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Home Brew Recipe of the Month: Hop Head Double IPA

I’d like to introduce the Home Brew Recipe of the Month, a new feature brought to you in conjunction between Brewed For Thought and Midwest Supplies. Each Month we’ll share our experiences with a Midwest Supplies Homebrew Kit and let you know what we think. Behind the brew paddle will be Brewed For Thought contributor Dan Thompson. I hope you enjoy this latest addition to the Brewed For Thought site.

Recently my father and I had a chance to check out the Hop Head Double IPA kit from Midwest Supplies. We received the all grain version of this kit, which comes with pre-milled grains, hops, priming sugar, and yeast; aside from water, everything ingredient necessary to make beer is provided. Along with the ingredients are step by step instructions for the kit.

(An Extract based version of this kit is also available from Midwest Supplies)

The following is the grain bill that makes up the majority of the package:

  • 14 lbs. Domestic 2-Row barley malt
  • 4 oz. Aromatic
  • 12 oz. Caramel 60L

The hops called for by the recipe are exciting, they’re definitely in line with the description of the brew, promises of a screaming, citrusy double IPA. the hops were in pellet form and packaged in vacuum sealed bags, aside from the Crystal hops which were whole, and used for dry hopping.

  • 8 oz. Victory
  • 1 oz. Chinook
  • 1 oz. Cascade
  • 1 oz. Centennial
  • 1 oz. Crystal
  • 2 oz. whole hops

I can’t speak for the quality of the pellets just yet, but the whole hops were nicely packaged, and survived the trip without incident. The whole hops themselves are of high quality, and surprisingly fresh.

We also opted for a Wyeast Smack Pack direct pitch activator rather than use liquid yeast, or dry yeast.The package states is holds a minimum of 100 billion yeast cells, which I could definitely believe. The package arrived slightly puffy, likely due to the temperature change in transit or movement in traveling. I was only slightly concerned to begin with, as the internal yeast nutrient had not yet been broken. I smack the bag, and several hours later, the bag was ready to go. The smack definitely did the trick, and allayed any concerns I had with the yeast.

The instructions are easy to follow, and hold specific information concerning the Hop Head kit, which is a nice touch considering other kits will sometimes include very brief instruction on all grain brewing, if at all. This, on the other hand, while not novel length, take up the entirety of both front and back of the page.

The instructions are broken up into 7 sections, each section providing steps necessary to brew the beer, as well as tips and general information on the craft. Midwest even has an advice line available for folks who are stuck, and while we didn’t utilize it, hey – it might come in handy, because remember that time you ruined that batch of beer because you fudged a step? Me too.

The first two steps are “Inspection and Yeast Evaluation”, and “Cleaning and Sanitation”, which cover general practice on how to ensure your wort doesn’t get infected or develop off flavors. We use Star San, which is an acid based cleaner that doesn’t require rinsing. I was happy to see that this was one of the recommended cleaners, as I’ve found it to be stellar, and removes one extra step from what can already be a length process.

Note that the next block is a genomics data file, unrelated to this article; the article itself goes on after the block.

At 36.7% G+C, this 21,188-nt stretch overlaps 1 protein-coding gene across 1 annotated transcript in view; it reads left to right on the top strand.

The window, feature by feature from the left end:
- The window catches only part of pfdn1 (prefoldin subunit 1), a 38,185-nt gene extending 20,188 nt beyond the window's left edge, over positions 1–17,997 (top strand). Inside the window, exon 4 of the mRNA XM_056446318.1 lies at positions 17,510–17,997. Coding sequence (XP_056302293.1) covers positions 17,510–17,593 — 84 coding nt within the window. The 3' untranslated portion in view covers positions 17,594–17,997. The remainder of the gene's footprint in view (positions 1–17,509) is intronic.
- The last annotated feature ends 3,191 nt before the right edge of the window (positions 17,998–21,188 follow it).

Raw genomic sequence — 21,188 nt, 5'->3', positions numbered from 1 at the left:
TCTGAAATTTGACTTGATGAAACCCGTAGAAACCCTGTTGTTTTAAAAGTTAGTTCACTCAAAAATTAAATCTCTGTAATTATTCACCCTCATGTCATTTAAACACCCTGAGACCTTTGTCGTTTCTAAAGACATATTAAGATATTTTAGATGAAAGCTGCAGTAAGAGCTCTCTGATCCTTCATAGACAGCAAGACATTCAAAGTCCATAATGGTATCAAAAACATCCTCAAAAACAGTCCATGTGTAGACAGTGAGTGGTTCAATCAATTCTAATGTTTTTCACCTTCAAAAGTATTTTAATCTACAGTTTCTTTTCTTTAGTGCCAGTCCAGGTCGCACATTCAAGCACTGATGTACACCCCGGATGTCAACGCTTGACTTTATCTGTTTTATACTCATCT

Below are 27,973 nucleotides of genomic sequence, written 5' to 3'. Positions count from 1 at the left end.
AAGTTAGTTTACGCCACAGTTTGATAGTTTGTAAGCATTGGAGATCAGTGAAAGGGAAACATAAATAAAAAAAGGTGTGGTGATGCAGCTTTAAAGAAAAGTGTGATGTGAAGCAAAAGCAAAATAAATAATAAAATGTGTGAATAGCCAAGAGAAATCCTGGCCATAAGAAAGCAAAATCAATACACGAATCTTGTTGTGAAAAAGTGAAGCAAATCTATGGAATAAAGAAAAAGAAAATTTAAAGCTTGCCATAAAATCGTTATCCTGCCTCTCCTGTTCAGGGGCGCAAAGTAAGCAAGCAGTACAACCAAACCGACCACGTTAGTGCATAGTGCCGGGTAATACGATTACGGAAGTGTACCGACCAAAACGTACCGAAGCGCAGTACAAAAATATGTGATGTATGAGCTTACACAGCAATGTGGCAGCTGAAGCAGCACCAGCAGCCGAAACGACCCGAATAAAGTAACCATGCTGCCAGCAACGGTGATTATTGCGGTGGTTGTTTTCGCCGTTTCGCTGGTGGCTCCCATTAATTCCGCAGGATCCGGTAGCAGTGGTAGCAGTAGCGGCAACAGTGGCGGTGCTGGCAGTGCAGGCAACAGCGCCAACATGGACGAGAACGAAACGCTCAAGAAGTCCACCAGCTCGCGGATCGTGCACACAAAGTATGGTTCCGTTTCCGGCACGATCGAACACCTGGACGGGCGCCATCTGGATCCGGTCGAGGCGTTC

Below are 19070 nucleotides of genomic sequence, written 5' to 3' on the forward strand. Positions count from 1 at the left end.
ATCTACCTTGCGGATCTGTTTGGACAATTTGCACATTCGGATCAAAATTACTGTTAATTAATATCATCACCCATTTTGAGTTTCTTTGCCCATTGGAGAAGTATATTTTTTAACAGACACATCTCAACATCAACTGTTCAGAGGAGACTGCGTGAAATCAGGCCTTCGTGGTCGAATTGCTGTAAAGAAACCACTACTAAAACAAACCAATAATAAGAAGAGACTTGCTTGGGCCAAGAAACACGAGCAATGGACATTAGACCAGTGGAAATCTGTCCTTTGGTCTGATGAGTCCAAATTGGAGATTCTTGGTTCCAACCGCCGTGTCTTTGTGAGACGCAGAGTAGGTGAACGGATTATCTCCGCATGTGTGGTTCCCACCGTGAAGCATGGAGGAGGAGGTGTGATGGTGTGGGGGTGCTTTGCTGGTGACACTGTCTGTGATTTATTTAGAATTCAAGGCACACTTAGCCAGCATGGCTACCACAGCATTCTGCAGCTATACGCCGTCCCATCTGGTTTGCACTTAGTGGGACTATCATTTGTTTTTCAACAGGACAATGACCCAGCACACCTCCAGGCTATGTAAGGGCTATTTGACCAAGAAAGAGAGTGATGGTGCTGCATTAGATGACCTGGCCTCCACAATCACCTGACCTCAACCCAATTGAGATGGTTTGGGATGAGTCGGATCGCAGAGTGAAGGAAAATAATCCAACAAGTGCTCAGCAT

The next step is “The Mash (Single Infusion)”. Here we prepare the strike water, which is 1q per lb of grain, and the instructions suggest heating the water to 10-18 degrees above the target temp, to allow for loss of heat due to transfer of equipment and into the grain.

We heated out water to 165, and during the mash we hit 150 degrees, but corrected to 152 by boiling extra water and adding to the mash. We mashed at 152 degrees for 60 minutes, and tasted the wort at the end of the hour; it was sweet, and time to proceed.

The next step, “The Sparge”, we used a neat piece of equipment called the blichmann autosparge. It’s a device that controls the level of water based on the flow of water through the grain bed. We sparged the wort for 60 minutes, and proceeded to the next step, “The Boil”.

For this step we used an outdoor propane cooker. We quickly brought out wort to a boil, and began adding the bittering hops.

The hop schedule is as follows:

  • 1 oz Chinook bittering hops and boil for 60 minutes for optimal hop
  • utilization.
  • After 15 minutes add ½ oz Cascade hops (45 min).
  • Wait 15 more minutes and add ½ oz Centennial hops (30 min).
  • After 10 more minutes add the other ½ oz Cascade hops (20 min.)
  • Wait 10 minutes then add the other ½ oz Centennial hops (10 min).
  • After 5 minutes add 1 oz Crystal hops (5 min) and boil for the last 5 minutes and take off the burner.

We used a muslin sock to contain the hops. Some folks toss in the hops whole, but we have found clarity to suffer. For extra clarity, we used whirlfloc, a tasteless fining agent, 5 minutes before flame out. We cooled the wort to 70 degrees, and brought it inside to begin the last step of the brewing process, “Fermentation”.

We pitched the yeast from the Smack Pack while the temperature still read 70. We used a glass 7 gallon carboy for primary fermentation, and a 5 gallon carboy for secondary fermentation. At the end of the brewing, we got slightly less than 5 gallons, but only by a hair. All in all, it was a very successful brew, due in large part to the quality of the kit and included instructions and helpful tips provided.

As the beer ferments I’ll update the review during the dry hopping stage, the kegging stage, and finally the tasting portion.